Your problem boils down to access control.
The first defense I'd propose is to simply deny access to the untrusted users. If they can't get into the database, they can't query the database and get at the sensitive data.
If they must be allowed to access the database server, you can look at either explicitly granting them read permission to the tables they must access to perform their job tasks. Alternatively, you can leave their current permissions alone and simply revoke their ability to query tables or columns within those tables with sensitive data.
The reasons I'd start with this approach is that there is overhead to encryption. There is key management as well as the CPU cost of encrypting/decrypting the data. As I understand it, there's also going to be a performance cost of looking up data as the encrypted data if it's in an index, the encrypted value will be indexed and not the source value. The net result is that 2013-06-11 and 2013-06-12 could have been stored in contiguous disk locations but once they're encrypted they could be on opposite ends of the disk and your simple range query which used to perform well now sucks hind teat.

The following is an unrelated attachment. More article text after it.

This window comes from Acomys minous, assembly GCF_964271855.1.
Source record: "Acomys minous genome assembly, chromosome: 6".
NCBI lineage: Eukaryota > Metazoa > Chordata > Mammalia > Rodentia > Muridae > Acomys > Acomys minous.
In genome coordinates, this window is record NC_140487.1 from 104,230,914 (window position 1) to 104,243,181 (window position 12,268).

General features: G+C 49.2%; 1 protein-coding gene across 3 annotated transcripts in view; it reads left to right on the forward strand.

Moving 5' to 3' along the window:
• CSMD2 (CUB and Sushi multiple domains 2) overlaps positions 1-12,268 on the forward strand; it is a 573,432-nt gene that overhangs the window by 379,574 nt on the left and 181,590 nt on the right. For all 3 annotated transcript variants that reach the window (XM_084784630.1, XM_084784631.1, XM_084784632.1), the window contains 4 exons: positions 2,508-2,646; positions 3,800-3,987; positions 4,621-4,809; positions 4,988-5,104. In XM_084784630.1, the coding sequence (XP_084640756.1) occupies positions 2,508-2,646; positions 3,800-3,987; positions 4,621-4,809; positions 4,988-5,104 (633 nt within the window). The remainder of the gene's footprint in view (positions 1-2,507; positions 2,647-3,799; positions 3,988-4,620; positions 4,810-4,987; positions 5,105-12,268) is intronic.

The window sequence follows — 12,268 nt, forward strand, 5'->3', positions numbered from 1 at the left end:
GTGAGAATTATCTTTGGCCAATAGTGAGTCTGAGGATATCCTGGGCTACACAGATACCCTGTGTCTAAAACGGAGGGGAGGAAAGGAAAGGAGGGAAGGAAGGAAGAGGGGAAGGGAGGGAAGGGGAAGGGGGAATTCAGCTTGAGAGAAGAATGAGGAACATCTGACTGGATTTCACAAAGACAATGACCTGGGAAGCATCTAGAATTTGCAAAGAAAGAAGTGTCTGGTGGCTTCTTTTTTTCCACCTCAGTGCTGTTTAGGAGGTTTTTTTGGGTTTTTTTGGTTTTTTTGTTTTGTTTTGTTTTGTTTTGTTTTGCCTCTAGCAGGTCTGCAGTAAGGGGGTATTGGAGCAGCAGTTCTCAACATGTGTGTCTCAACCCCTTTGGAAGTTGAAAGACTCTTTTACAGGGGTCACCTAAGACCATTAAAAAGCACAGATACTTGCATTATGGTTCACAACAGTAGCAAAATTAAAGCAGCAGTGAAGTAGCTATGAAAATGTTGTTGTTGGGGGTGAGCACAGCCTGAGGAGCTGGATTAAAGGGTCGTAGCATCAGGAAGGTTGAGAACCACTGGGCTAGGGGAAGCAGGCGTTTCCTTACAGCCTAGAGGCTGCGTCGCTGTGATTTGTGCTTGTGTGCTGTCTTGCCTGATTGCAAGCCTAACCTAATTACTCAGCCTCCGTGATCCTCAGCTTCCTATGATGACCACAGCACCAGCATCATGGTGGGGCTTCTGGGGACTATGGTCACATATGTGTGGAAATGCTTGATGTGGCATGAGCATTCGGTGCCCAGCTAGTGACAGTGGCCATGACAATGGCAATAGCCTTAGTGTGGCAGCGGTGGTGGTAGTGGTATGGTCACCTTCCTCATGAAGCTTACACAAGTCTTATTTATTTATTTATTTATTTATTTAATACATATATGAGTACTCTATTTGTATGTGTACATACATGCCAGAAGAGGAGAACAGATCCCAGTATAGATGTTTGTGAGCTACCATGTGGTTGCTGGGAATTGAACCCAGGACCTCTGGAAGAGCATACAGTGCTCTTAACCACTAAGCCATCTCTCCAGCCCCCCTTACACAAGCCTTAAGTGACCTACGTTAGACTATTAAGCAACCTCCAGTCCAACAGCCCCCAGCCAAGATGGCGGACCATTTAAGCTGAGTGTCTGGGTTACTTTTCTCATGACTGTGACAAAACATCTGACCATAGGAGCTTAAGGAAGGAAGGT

All of that said, Steve Jones had a good presentation on the Encryption Primer. I used some of that content plus this article on encryption in the DB but not in the cube to get our encryption stuff up and running.
As others have pointed out in the comments and other answers, despite having Encryption as part of its name, TDE, isn't going to protect the data in the database itself. The purpose of TDE is to protect your backups from unauthorized access. It has nothing to do with encrypted packets flowing across the network or automagically creating PCI compliance. It simply ensures that if our offsite backup tapes are lost, stolen or simply snooped, people will not be able to use them without the key.
The other point to access control that I failed to mention is physical access. If the concern is the junior admin accessing data they shouldn't, then in addition to denying them access to the database, don't overlook basics of preventing them from accessing the machine itself---either through remote desktop or physically logging onto the machine. Once they are able to get onto the box, there's nothing preventing them from restarting SQL Server into single user mode and removing your access controls.